COVID fighter

Merriam-Webster defines a most valuable player as “the player who contributes the most to his or her team’s success.”

In Lynnfield, one can make a strong case that COVID Nurse Liaison Toni Rebelo is the town’s MVP, hands down.

“Lynnfield has had an incredible team working together throughout this pandemic, but Toni Rebelo in my book, may be our MVP,” said Select Board Chair Dick Dalton. “She has managed every aspect of how the town and schools have responded to COVID-19 and has done so with an incredible amount of expertise and skill. The work she has done in the schools has been vital.”

Rebelo had been working as a part-time nurse in the district when she was watching a School Committee meeting and learned that the town was creating a COVID nurse-liaison position.

“I thought it was interesting as I knew this person would play a significant role with the Health Department and Emergency Management Team,” Rebelo said. “I had already established relationships with families so I thought it would be a good place for me to really help.”

Rebelo reached out to a friend who had seen the job posting. The friend mentioned Rebelo as a possible candidate to Huckleberry Hill School Principal Melissa Wyland. She encouraged Rebelo to apply.

Superintendent of Schools Kristen Vogel said the decision to hire Rebelo was a no-brainer.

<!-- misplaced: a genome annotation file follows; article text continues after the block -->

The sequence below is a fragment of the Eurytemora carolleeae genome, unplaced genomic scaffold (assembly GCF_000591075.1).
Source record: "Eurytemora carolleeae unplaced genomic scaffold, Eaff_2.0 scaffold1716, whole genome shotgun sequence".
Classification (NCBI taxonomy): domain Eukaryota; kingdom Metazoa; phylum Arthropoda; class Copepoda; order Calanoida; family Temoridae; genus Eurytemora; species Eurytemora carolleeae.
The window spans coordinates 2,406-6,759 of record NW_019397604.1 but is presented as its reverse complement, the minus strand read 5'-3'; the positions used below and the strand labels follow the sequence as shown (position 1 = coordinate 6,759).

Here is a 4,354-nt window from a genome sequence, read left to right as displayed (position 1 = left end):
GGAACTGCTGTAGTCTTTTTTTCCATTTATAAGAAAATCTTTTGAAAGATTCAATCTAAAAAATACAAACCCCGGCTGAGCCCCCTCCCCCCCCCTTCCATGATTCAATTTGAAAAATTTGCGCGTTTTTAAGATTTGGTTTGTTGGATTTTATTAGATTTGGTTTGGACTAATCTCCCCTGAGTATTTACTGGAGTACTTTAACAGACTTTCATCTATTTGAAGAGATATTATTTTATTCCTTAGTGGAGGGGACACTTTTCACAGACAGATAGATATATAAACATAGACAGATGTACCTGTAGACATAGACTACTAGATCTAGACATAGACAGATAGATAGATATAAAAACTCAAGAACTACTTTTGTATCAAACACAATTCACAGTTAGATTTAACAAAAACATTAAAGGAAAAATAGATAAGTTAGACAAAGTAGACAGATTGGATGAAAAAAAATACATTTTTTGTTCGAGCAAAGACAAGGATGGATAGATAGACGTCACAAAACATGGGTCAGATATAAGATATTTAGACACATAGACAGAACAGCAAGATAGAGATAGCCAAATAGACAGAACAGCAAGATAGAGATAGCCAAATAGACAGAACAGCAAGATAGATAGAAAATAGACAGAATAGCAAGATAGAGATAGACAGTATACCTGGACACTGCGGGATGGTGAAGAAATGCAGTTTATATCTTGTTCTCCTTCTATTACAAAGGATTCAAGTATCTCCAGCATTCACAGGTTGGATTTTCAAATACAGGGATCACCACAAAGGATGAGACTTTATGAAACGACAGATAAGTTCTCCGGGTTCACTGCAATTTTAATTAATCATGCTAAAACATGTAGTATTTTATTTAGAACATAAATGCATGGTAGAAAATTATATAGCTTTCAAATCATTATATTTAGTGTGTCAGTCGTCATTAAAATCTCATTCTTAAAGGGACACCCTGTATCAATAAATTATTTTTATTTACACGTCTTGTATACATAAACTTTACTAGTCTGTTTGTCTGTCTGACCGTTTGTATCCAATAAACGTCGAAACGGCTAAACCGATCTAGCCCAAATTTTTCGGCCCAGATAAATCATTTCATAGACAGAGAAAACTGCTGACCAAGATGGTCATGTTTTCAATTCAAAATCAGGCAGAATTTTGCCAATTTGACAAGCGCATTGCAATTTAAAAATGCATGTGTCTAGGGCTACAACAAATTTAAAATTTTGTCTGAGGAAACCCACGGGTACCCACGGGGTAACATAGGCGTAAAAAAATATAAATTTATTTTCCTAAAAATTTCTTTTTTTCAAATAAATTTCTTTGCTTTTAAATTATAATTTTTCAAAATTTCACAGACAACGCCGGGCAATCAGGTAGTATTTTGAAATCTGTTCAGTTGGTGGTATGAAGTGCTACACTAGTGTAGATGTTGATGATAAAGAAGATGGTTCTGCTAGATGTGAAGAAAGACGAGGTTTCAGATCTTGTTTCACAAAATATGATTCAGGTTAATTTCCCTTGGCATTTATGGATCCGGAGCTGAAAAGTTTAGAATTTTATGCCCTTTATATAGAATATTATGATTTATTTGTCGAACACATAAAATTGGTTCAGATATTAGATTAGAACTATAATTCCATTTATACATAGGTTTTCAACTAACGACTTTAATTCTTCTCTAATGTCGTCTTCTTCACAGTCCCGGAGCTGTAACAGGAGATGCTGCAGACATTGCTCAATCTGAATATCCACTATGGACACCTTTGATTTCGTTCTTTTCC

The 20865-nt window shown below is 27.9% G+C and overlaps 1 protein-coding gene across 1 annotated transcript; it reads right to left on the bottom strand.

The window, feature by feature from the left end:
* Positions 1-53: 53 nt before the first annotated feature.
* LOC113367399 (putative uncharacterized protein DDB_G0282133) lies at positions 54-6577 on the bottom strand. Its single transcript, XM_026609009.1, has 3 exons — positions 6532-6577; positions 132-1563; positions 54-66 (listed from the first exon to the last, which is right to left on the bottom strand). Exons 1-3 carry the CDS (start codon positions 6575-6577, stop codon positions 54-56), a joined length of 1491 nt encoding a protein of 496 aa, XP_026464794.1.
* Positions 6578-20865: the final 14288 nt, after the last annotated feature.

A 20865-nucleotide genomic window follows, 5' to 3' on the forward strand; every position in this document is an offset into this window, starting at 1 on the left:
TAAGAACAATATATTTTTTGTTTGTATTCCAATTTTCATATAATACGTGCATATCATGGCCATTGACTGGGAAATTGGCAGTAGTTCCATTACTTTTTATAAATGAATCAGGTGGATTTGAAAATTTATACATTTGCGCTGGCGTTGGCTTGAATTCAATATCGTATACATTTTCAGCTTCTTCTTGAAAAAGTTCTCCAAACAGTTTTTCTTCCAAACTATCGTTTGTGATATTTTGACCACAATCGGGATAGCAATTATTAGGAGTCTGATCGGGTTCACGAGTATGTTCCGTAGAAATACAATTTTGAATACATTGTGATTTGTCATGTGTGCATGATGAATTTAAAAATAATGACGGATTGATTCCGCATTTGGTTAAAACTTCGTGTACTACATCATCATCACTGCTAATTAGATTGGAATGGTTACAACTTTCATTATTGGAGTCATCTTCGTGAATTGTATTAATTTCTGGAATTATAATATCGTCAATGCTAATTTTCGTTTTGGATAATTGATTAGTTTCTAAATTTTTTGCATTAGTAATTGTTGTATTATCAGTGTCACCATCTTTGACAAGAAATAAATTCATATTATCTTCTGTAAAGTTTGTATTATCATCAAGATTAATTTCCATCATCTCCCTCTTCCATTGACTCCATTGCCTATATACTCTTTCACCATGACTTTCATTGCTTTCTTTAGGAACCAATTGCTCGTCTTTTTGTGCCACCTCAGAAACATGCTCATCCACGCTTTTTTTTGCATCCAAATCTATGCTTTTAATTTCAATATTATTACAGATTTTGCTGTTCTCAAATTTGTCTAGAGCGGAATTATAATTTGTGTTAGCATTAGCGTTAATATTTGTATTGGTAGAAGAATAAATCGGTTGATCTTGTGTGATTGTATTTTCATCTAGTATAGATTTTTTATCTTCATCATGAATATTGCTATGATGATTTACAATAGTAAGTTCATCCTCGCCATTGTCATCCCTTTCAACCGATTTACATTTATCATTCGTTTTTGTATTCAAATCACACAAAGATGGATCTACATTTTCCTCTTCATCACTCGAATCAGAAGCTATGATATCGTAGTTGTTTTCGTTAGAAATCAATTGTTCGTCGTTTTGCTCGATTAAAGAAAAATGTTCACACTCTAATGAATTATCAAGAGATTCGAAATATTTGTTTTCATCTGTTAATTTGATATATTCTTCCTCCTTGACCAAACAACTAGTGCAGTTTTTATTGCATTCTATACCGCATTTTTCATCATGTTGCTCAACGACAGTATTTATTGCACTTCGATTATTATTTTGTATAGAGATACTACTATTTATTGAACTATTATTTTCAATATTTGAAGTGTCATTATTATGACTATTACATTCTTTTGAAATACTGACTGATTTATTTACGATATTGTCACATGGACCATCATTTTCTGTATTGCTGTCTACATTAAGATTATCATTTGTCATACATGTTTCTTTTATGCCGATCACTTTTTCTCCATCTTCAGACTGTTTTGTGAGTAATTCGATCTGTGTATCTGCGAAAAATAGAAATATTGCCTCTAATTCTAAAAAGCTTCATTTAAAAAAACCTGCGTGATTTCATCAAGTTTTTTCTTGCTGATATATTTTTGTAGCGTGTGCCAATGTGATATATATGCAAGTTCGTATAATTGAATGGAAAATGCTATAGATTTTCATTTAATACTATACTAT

“Glenn and I interviewed a couple of candidates and it was evident immediately that Toni was the person we wanted,” said Vogel. “We never could have anticipated how essential she would be to our district and town to navigate all of the mitigation strategies, testing, contact tracing and reaching out to families.”

Rebelo said she had no idea what she was in for.

“I remember getting the DESE protocols and guidance and thought, ‘Wow, there are going to be some serious challenges.’ It was only then I realized the magnitude of what we were all facing. We had no playbook; this was new to everyone.

“One thing I did know was we had to make decisions based on facts and science and not on emotions,” Rebelo said. “We made it a point to base all decisions on the data.”

As the parent of three children, the Melrose native understood what people were feeling as the pandemic ramped up and schools were struggling to remain open.

“It was an emotional time for all of us, but we needed to stay focused,” she said. “We knew that kids needed to be in school so that was always the No. 1 goal.”